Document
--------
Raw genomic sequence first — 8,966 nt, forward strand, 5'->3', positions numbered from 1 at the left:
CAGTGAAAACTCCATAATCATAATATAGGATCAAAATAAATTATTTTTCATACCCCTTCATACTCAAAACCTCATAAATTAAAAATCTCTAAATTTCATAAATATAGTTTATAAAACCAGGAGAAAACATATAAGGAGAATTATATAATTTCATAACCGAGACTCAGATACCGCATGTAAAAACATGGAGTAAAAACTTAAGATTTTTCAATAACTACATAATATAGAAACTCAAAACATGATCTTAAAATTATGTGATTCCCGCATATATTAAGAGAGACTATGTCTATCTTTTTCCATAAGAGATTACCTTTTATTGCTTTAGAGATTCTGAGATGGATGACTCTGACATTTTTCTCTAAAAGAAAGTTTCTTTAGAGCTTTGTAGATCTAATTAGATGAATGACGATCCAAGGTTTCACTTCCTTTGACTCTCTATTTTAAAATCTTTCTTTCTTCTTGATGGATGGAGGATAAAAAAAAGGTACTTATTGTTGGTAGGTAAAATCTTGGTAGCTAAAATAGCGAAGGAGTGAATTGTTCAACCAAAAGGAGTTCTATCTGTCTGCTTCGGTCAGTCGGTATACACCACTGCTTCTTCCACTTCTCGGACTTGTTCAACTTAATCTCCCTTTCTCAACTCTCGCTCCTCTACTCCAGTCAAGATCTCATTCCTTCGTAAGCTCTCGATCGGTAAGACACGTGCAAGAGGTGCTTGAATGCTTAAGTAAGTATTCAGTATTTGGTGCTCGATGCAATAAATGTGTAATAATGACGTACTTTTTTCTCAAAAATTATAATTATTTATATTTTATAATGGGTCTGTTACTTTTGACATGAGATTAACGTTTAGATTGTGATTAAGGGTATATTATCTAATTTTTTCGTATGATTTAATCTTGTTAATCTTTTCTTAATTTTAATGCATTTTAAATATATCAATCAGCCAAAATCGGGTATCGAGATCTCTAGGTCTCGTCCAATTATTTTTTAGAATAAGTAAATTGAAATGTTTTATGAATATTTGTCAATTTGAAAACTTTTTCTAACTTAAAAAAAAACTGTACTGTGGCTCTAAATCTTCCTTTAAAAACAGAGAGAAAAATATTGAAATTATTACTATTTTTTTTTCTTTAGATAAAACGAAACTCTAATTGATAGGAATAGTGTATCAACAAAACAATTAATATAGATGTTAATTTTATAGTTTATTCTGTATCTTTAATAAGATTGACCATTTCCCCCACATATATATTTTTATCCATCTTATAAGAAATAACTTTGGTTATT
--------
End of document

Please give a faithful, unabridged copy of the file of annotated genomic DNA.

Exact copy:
Raw genomic sequence first — 8,966 nt, forward strand, 5'->3', positions numbered from 1 at the left:
CAGTGAAAACTCCATAATCATAATATAGGATCAAAATAAATTATTTTTCATACCCCTTCATACTCAAAACCTCATAAATTAAAAATCTCTAAATTTCATAAATATAGTTTATAAAACCAGGAGAAAACATATAAGGAGAATTATATAATTTCATAACCGAGACTCAGATACCGCATGTAAAAACATGGAGTAAAAACTTAAGATTTTTCAATAACTACATAATATAGAAACTCAAAACATGATCTTAAAATTATGTGATTCCCGCATATATTAAGAGAGACTATGTCTATCTTTTTCCATAAGAGATTACCTTTTATTGCTTTAGAGATTCTGAGATGGATGACTCTGACATTTTTCTCTAAAAGAAAGTTTCTTTAGAGCTTTGTAGATCTAATTAGATGAATGACGATCCAAGGTTTCACTTCCTTTGACTCTCTATTTTAAAATCTTTCTTTCTTCTTGATGGATGGAGGATAAAAAAAAGGTACTTATTGTTGGTAGGTAAAATCTTGGTAGCTAAAATAGCGAAGGAGTGAATTGTTCAACCAAAAGGAGTTCTATCTGTCTGCTTCGGTCAGTCGGTATACACCACTGCTTCTTCCACTTCTCGGACTTGTTCAACTTAATCTCCCTTTCTCAACTCTCGCTCCTCTACTCCAGTCAAGATCTCATTCCTTCGTAAGCTCTCGATCGGTAAGACACGTGCAAGAGGTGCTTGAATGCTTAAGTAAGTATTCAGTATTTGGTGCTCGATGCAATAAATGTGTAATAATGACGTACTTTTTTCTCAAAAATTATAATTATTTATATTTTATAATGGGTCTGTTACTTTTGACATGAGATTAACGTTTAGATTGTGATTAAGGGTATATTATCTAATTTTTTCGTATGATTTAATCTTGTTAATCTTTTCTTAATTTTAATGCATTTTAAATATATCAATCAGCCAAAATCGGGTATCGAGATCTCTAGGTCTCGTCCAATTATTTTTTAGAATAAGTAAATTGAAATGTTTTATGAATATTTGTCAATTTGAAAACTTTTTCTAACTTAAAAAAAAACTGTACTGTGGCTCTAAATCTTCCTTTAAAAACAGAGAGAAAAATATTGAAATTATTACTATTTTTTTTTCTTTAGATAAAACGAAACTCTAATTGATAGGAATAGTGTATCAACAAAACAATTAATATAGATGTTAATTTTATAGTTTATTCTGTATCTTTAATAAGATTGACCATTTCCCCCACATATATATTTTTATCCATCTTATAAGAAATAACTTTGGTTATT